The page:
Joe Satriani, ‘A Door Into Summer’ – Song Review
Instrumental rock guitar maestro (and Chickenfoot guitarist) Joe Satriani is releasing a new album titled 'Unstoppable Momentum' on May 7, and from the sound of its first single, 'A Door Into Summer,' it's going to be a classic slice of what he does best.
'A Door Into Summer' kicks off with a moody pipe organ chord before launching into a heavy main riff that's so accessible, it sounds like it could have been the basis of a late-'80s Winger song. Satriani uses a bright tone for a melody line over the top of that for the verse, which shows him in his restrained, the-guitar-is-singing-the-song approach that characterized past Satriani classics like 'Always With Me, Always With You.'
But at the two-minute mark he departs dramatically from that for a lengthy shredding solo that employs an artful combination of speed chops, tone and unusual phrasing before settling into a cool twin-guitar harmony line that takes the song back to the main riff.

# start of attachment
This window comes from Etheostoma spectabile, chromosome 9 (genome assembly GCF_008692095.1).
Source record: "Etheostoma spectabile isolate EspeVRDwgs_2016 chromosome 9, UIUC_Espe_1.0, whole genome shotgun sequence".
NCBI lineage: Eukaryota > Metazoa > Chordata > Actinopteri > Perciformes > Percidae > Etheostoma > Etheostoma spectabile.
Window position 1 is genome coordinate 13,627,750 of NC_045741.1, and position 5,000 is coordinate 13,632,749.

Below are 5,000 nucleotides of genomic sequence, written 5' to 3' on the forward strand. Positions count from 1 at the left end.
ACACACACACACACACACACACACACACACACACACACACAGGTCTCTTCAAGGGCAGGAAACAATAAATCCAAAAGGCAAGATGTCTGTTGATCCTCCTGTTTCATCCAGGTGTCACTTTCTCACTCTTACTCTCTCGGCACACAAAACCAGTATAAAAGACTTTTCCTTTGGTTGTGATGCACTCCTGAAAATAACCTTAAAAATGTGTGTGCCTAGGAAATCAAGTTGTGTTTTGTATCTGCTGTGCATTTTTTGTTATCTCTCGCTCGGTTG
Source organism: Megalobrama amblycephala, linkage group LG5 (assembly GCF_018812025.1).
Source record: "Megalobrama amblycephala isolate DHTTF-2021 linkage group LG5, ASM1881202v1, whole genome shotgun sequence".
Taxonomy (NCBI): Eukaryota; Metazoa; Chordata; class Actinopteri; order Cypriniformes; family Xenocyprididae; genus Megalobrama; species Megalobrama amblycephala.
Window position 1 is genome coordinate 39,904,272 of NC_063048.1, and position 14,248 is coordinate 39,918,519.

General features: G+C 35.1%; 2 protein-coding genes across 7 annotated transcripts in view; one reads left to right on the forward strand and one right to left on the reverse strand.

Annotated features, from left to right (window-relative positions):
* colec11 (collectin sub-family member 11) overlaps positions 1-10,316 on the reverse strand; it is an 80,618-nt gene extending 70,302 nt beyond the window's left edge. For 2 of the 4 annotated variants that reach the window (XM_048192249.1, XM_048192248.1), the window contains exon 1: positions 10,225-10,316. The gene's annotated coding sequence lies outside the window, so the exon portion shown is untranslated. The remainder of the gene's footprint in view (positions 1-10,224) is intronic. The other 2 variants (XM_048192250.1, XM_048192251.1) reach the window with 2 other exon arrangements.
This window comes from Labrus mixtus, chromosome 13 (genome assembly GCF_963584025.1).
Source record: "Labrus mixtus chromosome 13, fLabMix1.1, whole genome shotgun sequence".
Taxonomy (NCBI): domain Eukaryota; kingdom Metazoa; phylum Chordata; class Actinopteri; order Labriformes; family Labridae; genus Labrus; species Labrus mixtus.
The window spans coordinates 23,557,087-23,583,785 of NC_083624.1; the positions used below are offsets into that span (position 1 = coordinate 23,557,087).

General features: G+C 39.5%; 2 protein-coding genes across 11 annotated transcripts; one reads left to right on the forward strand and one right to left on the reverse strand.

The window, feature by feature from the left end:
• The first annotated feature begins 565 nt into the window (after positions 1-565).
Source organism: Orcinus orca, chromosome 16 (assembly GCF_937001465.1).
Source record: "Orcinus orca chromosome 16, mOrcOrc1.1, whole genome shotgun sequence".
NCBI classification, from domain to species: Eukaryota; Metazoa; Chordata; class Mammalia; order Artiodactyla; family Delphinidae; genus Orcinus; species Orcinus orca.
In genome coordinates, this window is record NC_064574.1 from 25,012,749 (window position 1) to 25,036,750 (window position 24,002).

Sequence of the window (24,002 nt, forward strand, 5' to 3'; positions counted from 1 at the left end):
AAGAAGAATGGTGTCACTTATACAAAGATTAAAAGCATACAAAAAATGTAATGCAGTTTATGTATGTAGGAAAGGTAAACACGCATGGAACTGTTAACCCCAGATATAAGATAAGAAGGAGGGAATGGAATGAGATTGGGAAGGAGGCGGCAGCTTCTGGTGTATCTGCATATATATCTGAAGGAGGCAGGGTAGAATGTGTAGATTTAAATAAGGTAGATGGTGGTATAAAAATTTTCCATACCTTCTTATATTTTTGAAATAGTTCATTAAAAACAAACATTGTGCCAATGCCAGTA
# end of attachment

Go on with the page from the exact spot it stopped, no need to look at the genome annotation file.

It's nice to see Satriani adhering so doggedly to the kind of style that serves his talents best, instead of attempting to adapt to a changing marketplace by altering his approach. That's bound not to please everyone -- for instance, if you're one of those people who think that instrumental guitar music is just a bunch of meaningless, egocentric wankery, well, you're probably still gonna think that after listening to 'A Door Into Summer.'
But for fans of Satriani's past work, there ought to be more than enough of a balance between straight composition and showy guitar chops here to spark your interest.